Marching Pride opens year with championship aspirations

Ebony Pippens, Staff Member

At times, senior Erin Hardman believes that it can be extremely hard to balance a life outside of marching band as it is a huge time commitment, especially when you have a job outside of school. Hardman especially has devoted much of her time to the band as one of the section leaders.
“Balancing school and work at the same time is a challenge at times when you are dealing with the time commitment of marching band,” Hardman said.
The Marching Pride of Lawrence Township is a combined marching band between Lawrence North and Lawrence Central. The marching band competes in competitions around the state of Indiana and National competitions as well.
The Marching Pride of Lawrence Township has practices everyday of the week except for Wednesdays and Saturdays. But during competition seasons, practice dates and times can easily be changed. Practices also take place during breaks. Practices are held Monday and Tuesday from 4:30-6:30 p.m. and on Thursdays and Fridays practices last for about 3 hours.
Practices take place at both LN and LC. They take turns going to each of the schools for practices. Practices are also held in the mornings on Saturdays unless the band is participating in a competition that weekend.
“It’s a typical season, think of it like it being a fall sport schedule. There is a little practice in the summer. Think of them like musical athletes. They do earn gym credits. There are definitely challenges.We are proud of our training program. A lot of people think they can do it but they can’t. If you’re fairly in shape you can do it,” Glen Hauger, one of band directors, said.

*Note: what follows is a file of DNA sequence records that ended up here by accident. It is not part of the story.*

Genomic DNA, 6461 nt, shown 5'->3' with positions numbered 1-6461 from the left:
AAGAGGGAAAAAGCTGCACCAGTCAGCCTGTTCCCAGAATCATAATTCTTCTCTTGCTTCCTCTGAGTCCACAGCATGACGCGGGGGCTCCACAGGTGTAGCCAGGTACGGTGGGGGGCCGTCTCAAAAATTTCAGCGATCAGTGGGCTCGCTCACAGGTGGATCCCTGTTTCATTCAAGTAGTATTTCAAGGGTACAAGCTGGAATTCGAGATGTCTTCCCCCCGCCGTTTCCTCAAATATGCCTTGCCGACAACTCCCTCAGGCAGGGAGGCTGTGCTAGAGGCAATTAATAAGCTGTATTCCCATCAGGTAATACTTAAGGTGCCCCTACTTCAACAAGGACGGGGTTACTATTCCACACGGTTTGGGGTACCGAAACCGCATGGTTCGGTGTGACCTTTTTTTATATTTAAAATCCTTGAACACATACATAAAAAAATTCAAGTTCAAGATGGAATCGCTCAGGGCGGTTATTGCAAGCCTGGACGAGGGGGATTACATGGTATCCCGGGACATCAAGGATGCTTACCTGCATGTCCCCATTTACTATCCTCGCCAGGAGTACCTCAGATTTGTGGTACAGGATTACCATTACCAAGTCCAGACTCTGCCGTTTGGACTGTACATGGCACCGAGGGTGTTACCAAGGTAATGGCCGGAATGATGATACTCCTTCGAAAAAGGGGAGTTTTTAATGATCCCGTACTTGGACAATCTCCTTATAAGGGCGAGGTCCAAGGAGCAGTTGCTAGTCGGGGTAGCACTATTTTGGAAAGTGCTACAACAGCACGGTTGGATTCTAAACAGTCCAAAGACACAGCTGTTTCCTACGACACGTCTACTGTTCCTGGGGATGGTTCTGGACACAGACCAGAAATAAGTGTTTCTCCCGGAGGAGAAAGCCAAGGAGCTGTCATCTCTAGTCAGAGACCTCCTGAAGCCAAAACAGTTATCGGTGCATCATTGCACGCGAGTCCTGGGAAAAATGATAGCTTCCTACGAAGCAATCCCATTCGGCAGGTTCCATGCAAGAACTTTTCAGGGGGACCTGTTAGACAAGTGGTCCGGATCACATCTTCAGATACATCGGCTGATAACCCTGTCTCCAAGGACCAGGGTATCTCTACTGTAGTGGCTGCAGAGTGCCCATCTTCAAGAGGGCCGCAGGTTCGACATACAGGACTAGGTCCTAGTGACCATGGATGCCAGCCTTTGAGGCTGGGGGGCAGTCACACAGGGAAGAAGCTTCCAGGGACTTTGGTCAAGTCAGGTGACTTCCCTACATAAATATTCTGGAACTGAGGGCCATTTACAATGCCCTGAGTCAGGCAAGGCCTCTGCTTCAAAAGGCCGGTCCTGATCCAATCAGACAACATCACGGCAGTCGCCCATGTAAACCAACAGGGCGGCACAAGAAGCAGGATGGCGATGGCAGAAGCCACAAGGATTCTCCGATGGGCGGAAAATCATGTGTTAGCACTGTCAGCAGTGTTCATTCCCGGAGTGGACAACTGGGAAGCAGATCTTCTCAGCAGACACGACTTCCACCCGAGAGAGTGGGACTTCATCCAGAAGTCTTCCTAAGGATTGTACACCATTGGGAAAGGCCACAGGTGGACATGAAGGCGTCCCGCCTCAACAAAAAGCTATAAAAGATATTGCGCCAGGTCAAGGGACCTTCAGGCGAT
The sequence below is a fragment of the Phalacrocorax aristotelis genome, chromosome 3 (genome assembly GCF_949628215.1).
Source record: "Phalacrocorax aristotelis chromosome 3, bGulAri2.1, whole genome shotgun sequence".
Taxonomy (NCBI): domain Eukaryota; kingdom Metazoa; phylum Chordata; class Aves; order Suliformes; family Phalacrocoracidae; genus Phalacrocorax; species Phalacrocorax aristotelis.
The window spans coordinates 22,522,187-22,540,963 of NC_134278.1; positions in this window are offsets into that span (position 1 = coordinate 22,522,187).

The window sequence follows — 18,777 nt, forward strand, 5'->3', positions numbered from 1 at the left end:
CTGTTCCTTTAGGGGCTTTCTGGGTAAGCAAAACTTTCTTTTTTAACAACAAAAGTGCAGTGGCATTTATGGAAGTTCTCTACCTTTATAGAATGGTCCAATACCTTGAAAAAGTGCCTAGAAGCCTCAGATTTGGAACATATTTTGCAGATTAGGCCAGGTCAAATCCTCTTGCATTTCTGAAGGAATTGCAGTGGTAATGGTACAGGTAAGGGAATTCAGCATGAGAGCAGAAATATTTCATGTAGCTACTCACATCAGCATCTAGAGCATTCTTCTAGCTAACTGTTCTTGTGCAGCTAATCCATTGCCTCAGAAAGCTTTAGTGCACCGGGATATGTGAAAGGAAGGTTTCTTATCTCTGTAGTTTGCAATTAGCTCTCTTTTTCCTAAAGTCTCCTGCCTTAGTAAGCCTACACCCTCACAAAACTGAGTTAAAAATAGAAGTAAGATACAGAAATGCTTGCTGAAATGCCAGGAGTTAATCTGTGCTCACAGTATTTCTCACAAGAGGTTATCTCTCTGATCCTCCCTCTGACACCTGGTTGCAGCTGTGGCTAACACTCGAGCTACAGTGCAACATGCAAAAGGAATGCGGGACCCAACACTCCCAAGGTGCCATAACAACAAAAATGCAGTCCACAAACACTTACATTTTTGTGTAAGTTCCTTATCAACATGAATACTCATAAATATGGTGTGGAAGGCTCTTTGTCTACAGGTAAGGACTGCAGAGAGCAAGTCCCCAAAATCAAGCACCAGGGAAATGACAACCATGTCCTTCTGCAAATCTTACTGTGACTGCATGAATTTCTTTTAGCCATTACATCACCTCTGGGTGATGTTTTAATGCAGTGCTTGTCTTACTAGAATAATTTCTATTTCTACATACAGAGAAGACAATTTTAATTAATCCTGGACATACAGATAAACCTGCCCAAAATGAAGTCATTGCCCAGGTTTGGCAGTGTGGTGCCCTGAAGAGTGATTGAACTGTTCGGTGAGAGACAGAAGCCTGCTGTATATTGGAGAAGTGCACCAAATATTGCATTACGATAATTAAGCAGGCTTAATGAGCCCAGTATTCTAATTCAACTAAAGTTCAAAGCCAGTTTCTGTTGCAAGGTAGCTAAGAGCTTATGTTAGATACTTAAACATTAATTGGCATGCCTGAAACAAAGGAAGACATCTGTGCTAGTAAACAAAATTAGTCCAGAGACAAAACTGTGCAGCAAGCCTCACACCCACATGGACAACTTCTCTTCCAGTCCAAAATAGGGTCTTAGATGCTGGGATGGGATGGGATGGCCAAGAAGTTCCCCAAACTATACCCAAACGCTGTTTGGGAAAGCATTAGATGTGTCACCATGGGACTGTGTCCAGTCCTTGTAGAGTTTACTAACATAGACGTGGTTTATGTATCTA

For many students, this can be a challenging schedule to balance. Like athletes, the marching band students must use their time wisely so that they can get their homework done while also keeping up their participation in the band. Section leader senior Kiara Haynes has learned to manage her time wisely to make sure she gets everything done. With weekend practices and practices after school, Haynes is left with very little time to do much else.
“I think that it’s pretty intense. We have practices on Saturdays and if we have competition that’s also on Saturday, so our Saturdays are gone. It takes up weekends,” Haynes said
Senior Cameron Rostron, section leader, also has his challenges at times dealing with the time commitment and homework assignments for school.
“I think being able to get my homework done and having time to spend time with friends is the most challenging thing about the practice regimen for Marching band,” Rostron said.

Although the time commitment can be rigorous, Haynes believes that since the members of marching band spend a lot of time with each other in and out of practices, they form significant relationships and become a family. Haynes thinks that this is part of what students enjoy a lot about marching band.
“I mean you do make friends in marching band. We may fight and have disagreements but we always make up afterward. We are like a family,” Haynes said.
Drum Major senior Cameron Wilson agrees with Haynes that friendships are developed and formed in marching band. Wilson believes these friendships are long lasting as they spend most of their time together.
“Most friendships are formed in marching band and expand out of practices and competitions. I would consider us a real close knit group,” Wilson said.
Hauger has great expectations for Marching Pride this year and has high hopes for this group of students. This year, Marching Pride is changing their game plan and trying a new approach that will make them even more competitive. Hauger hopes this will give the band a new and refreshing twist on their show compared to what they have done on the past.
“Well, we expect to be competitive. We have a great show. We think this show is different from what we’ve done. We have a new approach. Some of the new music is more accessible. Its newer and we are going for a different strategy. I think we’re going to do very well,” Hauger said.